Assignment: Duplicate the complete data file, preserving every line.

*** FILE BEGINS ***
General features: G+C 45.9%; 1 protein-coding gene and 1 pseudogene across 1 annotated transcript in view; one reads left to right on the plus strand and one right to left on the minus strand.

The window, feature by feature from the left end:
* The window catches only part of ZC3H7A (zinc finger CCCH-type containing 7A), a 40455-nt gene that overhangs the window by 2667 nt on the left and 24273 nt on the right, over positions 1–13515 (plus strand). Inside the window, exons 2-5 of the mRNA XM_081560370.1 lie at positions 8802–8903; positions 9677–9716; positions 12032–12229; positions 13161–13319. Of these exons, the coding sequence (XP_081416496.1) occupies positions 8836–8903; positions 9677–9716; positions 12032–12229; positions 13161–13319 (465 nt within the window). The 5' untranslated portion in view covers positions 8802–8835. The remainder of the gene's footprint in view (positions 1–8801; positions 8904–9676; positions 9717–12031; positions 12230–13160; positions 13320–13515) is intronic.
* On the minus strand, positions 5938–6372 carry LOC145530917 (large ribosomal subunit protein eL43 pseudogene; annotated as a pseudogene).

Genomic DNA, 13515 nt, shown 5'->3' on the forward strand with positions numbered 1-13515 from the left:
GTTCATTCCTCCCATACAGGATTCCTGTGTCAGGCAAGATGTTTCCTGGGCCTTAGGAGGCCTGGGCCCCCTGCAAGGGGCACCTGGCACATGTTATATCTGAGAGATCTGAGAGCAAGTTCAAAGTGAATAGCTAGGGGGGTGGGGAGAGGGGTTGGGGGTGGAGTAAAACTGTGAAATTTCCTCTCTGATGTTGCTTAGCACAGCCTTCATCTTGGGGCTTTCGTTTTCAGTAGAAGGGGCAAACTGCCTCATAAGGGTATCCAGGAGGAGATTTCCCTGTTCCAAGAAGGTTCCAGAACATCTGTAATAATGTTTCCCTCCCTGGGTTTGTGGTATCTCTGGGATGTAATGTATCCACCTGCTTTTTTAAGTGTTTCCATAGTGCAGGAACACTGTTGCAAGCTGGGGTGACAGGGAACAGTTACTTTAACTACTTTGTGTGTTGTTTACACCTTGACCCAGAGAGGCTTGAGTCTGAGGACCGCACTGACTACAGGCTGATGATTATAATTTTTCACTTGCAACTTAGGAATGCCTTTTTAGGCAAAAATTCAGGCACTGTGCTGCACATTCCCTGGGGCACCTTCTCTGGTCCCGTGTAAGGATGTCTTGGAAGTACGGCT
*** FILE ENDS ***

General features: G+C 45.9%; 1 protein-coding gene and 1 pseudogene across 1 annotated transcript in view; one reads left to right on the plus strand and one right to left on the minus strand.

The window, feature by feature from the left end:
* The window catches only part of ZC3H7A (zinc finger CCCH-type containing 7A), a 40455-nt gene that overhangs the window by 2667 nt on the left and 24273 nt on the right, over positions 1–13515 (plus strand). Inside the window, exons 2-5 of the mRNA XM_081560370.1 lie at positions 8802–8903; positions 9677–9716; positions 12032–12229; positions 13161–13319. Of these exons, the coding sequence (XP_081416496.1) occupies positions 8836–8903; positions 9677–9716; positions 12032–12229; positions 13161–13319 (465 nt within the window). The 5' untranslated portion in view covers positions 8802–8835. The remainder of the gene's footprint in view (positions 1–8801; positions 8904–9676; positions 9717–12031; positions 12230–13160; positions 13320–13515) is intronic.
* On the minus strand, positions 5938–6372 carry LOC145530917 (large ribosomal subunit protein eL43 pseudogene; annotated as a pseudogene).

Genomic DNA, 13515 nt, shown 5'->3' on the forward strand with positions numbered 1-13515 from the left:
GTTCATTCCTCCCATACAGGATTCCTGTGTCAGGCAAGATGTTTCCTGGGCCTTAGGAGGCCTGGGCCCCCTGCAAGGGGCACCTGGCACATGTTATATCTGAGAGATCTGAGAGCAAGTTCAAAGTGAATAGCTAGGGGGGTGGGGAGAGGGGTTGGGGGTGGAGTAAAACTGTGAAATTTCCTCTCTGATGTTGCTTAGCACAGCCTTCATCTTGGGGCTTTCGTTTTCAGTAGAAGGGGCAAACTGCCTCATAAGGGTATCCAGGAGGAGATTTCCCTGTTCCAAGAAGGTTCCAGAACATCTGTAATAATGTTTCCCTCCCTGGGTTTGTGGTATCTCTGGGATGTAATGTATCCACCTGCTTTTTTAAGTGTTTCCATAGTGCAGGAACACTGTTGCAAGCTGGGGTGACAGGGAACAGTTACTTTAACTACTTTGTGTGTTGTTTACACCTTGACCCAGAGAGGCTTGAGTCTGAGGACCGCACTGACTACAGGCTGATGATTATAATTTTTCACTTGCAACTTAGGAATGCCTTTTTAGGCAAAAATTCAGGCACTGTGCTGCACATTCCCTGGGGCACCTTCTCTGGTCCCGTGTAAGGATGTCTTGGAAGTACGGCT